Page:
The Cost of Living Adjustment Is Going Up, But by How Much?

Is the wait list for developmental disability benefits unfair?

Every year, the amount of benefits that the Social Security Administration (SSA) gives out is adjusted to account for inflation and the price of living expenses. This Cost of Living Adjustment (COLA) adds to the benefits most SSDI recipients get, but for the past eight years that amount has been just barely over 1 percent. Now it looks like benefits recipients could be receiving more in 2018, but will this COLA be enough to handle the increase in living costs?

Will the Cost of Living Adjustment Be Enough?

Many factors have conspired to stagnate the COLA over the past few years. This year, the adjustment was less than half of a percent point, and 2016 saw no COLA increase. This all changes in 2018.

According to the SSA, the COLA will increase to 2 percent in 2018. This is the largest adjustment increase since 2012, and it may be due to 2017’s active hurricane season. Hurricanes Harvey, Irma and Maria were all powerful storms, and their landfall caused major destruction along the gulf coast and in Puerto Rico. This caused a spike in fuel prices, which subsequently caused the Cost of Living Adjustment to increase.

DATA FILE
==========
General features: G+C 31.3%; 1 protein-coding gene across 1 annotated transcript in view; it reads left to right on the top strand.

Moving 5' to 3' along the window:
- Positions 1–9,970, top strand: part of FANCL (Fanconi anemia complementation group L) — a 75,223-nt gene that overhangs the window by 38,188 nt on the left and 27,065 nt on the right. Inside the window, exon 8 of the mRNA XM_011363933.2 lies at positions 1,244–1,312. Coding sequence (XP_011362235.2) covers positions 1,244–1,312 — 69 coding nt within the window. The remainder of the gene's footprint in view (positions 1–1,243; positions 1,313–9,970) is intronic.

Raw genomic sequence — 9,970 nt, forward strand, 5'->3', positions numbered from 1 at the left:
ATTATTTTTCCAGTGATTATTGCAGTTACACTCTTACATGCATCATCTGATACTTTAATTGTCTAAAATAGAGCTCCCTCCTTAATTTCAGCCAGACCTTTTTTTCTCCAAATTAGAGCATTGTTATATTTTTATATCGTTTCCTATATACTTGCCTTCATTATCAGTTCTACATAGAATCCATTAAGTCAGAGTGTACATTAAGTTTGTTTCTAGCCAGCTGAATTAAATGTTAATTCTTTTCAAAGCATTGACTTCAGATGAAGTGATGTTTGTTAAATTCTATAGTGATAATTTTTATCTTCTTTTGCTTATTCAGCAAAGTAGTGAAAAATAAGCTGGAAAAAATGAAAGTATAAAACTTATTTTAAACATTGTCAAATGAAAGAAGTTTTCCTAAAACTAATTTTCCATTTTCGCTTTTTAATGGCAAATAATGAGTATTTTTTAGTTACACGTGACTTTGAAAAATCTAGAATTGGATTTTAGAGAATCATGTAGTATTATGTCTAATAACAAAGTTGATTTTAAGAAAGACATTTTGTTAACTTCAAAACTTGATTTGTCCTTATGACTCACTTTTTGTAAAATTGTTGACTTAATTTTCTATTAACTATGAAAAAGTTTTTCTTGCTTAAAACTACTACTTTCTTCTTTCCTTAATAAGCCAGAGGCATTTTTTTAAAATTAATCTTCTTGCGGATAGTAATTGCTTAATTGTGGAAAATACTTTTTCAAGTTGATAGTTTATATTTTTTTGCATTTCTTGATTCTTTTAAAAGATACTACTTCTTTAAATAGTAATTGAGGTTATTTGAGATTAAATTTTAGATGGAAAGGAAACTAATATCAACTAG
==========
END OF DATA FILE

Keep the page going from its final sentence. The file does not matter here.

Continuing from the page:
This is good news for many benefits recipients, however, it may still be too small for many. For the average benefits recipient, their COLA payment comes out to a little over $23 a month. Many find it hard to believe that this will cover the rise in medical costs and living expenses expected for next year. This problem is amplified here in Oklahoma due to the continuing budget crisis.

Oklahoma Department of Human Services programs may find their budgets slashed once more as our state’s lawmakers try to balance a bleeding budget. And though Oklahomans with disabilities will welcome the COLA increase, it does little to help them continue the services they need to maintain their living situations. That means the Tulsa disability attorneys at Troutman & Troutman will continue to keep an ear to the ground for any news that could help Oklahoman’s with disabilities afford the services they need.


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